YORK — Phillip Watts Jr., serving seven life prison sentences for shooting four people during a terrifying York County crime spree in 2007 and 2008, will not get a new trial, a judge ruled Friday.
Watts who confessed to the crimes after his arrest only to later recant and claim mental problems used a small-caliber handgun that just wounded his victims; only that kept him from being a serial killer, police and prosecutors have said.
Watts attempt to have his conviction overturned is seen by victims he maimed as a thinly veiled attempt to avoid dying in prison by using a mental competency scam.
Thats good; he doesnt need a new trial, said Ida Neal Lord Thompson, who was shot in the head and back by Watts during a Feb. 14, 2008, robbery at a Rock Hill check-cashing business and remains disabled.
He needs God and I forgave him a long time ago because God is merciful, but he needs to stay right where he is in jail. He cant hurt anybody else.
The judges ruling comes as a relief to former Fort Mill Mayor Charles Powers, who was shot in the face by Watts on Feb. 5, 2008, at John Boys Valero station in Fort Mill.
He needs to stay in prison, Powers said of Watts. He could have killed people.
Powers held the door for Watts during the incident in 2008, thinking he was a customer. Watts then held the gun to Powers head and fired. The bullet passed through Powers cheeks, and Powers said it was a miracle that Watts didnt kill him.
In some of the robberies, Watts shot people even after his victims had given him money.
Sixteenth Circuit Solicitor Kevin Brackett, who prosecuted Watts, said he was pleased with the ruling that keeps one of York Countys most dangerous criminals in prison for life.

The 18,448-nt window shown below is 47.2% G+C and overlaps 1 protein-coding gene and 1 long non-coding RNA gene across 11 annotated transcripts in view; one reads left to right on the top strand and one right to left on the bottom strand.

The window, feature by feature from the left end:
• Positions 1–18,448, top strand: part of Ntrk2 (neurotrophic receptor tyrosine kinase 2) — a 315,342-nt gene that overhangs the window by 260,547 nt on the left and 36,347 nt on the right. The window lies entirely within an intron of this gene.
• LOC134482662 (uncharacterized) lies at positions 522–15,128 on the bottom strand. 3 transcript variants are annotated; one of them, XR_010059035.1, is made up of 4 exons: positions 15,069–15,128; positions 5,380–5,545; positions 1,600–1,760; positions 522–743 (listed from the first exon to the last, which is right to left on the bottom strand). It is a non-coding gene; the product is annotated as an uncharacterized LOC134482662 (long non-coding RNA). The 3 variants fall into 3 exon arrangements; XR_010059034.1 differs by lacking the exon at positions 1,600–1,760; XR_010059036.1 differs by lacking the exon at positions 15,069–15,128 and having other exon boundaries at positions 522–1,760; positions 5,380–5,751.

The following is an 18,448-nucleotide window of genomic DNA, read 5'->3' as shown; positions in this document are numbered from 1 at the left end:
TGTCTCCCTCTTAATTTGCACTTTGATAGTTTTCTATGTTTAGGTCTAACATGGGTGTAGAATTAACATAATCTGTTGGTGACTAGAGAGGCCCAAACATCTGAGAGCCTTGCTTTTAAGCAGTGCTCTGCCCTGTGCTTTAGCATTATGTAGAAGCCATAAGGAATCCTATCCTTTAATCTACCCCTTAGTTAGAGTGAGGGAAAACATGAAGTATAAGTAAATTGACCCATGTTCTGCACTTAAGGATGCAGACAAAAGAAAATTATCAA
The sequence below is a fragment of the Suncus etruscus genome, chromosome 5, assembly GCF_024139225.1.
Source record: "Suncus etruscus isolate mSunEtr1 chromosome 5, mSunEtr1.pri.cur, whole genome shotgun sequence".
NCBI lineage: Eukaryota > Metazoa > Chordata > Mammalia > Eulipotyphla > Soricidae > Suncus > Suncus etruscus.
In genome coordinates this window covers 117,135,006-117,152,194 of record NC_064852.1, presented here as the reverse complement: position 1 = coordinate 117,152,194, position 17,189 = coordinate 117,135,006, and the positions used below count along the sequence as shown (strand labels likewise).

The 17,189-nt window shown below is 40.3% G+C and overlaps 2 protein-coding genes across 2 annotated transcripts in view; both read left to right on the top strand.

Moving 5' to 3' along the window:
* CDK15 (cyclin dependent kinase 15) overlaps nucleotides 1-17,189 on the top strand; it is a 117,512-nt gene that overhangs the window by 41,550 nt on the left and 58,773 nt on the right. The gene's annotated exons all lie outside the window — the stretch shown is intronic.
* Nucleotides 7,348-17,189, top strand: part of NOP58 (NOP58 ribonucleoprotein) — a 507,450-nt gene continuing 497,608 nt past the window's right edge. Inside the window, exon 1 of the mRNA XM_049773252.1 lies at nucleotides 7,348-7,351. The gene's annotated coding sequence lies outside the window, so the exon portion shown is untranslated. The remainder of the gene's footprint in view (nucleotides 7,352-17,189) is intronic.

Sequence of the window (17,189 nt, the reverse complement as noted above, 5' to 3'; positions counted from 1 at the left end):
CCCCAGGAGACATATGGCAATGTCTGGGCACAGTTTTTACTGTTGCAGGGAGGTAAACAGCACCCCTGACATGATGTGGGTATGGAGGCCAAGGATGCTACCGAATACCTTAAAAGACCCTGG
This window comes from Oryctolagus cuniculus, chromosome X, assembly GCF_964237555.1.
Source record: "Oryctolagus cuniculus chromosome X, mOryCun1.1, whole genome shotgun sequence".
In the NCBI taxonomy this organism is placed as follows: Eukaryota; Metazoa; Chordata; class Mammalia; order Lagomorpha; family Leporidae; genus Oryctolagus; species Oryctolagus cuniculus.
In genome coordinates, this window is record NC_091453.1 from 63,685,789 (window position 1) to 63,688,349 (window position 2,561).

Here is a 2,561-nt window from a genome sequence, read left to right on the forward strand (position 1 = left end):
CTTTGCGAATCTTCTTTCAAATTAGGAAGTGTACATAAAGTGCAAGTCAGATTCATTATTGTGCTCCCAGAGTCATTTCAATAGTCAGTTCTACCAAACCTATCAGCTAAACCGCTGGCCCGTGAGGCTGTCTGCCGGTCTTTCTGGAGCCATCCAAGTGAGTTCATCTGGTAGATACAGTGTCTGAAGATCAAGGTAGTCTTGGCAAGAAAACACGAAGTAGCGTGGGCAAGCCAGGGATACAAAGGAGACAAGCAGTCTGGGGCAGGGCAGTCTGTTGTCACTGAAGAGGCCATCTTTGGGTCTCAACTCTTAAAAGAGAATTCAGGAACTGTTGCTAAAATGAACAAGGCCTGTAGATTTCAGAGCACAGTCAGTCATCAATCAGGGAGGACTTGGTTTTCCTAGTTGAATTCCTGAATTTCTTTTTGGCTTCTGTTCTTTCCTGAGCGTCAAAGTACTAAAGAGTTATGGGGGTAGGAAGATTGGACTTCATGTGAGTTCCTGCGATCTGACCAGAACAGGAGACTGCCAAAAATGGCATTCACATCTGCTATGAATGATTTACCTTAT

The evidence against Mr. Watts was clear, and is clear, Brackett said. He was found guilty by a jury, and then pleaded guilty in other cases, because he is guilty.
Mental health history
Watts, now 25, was convicted in late 2008 of an armed robbery at a Rock Hill convenience store, then pleaded guilty but mentally ill to the other crimes. He then claimed in a civil lawsuit that his trial lawyer in the first conviction should have fought for Watts to undergo mental testing before trial.
Only weeks before Watts started robbing stores and shooting people, he had been released on probation from a state juvenile jail after years of incarceration for violent crimes starting before he was a teenager.
Watts, who did receive mental health treatment in juvenile prison, had been cleared for release after mental testing in the juvenile system, court documents show.
He was arrested after police matched DNA evidence found at the check-cashing crime scene to DNA on file from his time in juvenile prison.
He told investigators he would have continued terrorizing York County, robbing and shooting, until he was either caught or killed by police.
Inmates who are found guilty at trial often file post-conviction lawsuits claiming lawyers botched the case, but the suits almost always are unsuccessful.
Circuit Court Judge Edward Welmaker of Pickens heard Watts claims in an August hearing because York County judges accepted Watts guilty pleas and presided over his trial in 2008. He denied Watts a chance to have that conviction overturned in a ruling in the case filed Friday.
In the only case that went to trial, Watts claimed he was at his mothers home when the crime happened, despite evidence and witnesses including his girlfriend that showed he was the armed robber. His alibi also fell apart during the trial when his sister, who claimed Watts was home, got the date wrong.
Watts tried to blame John Freeman, his court-appointed lawyer, saying Freeman should have done more concerning Watts mental state.
Freeman, a veteran trial lawyer, testified in August that neither Watts nor his family told him anything about Watts mental health treatment. In dealing with Watts to prepare for trial, Freeman said, he did not have concerns that Watts had mental problems.
In his ruling, Welmaker wrote that Freeman had used sound strategy in his defense of Watts, and that Watts claims that his lawyer failed were self-serving and not credible.
Watts lawyer for the lawsuit, Bill Hancock, could not be reached for comment Friday. Watts can appeal Welmakers ruling to the state Court of Appeals.
Andrew Dys • 803-329-4065 • firstname.lastname@example.org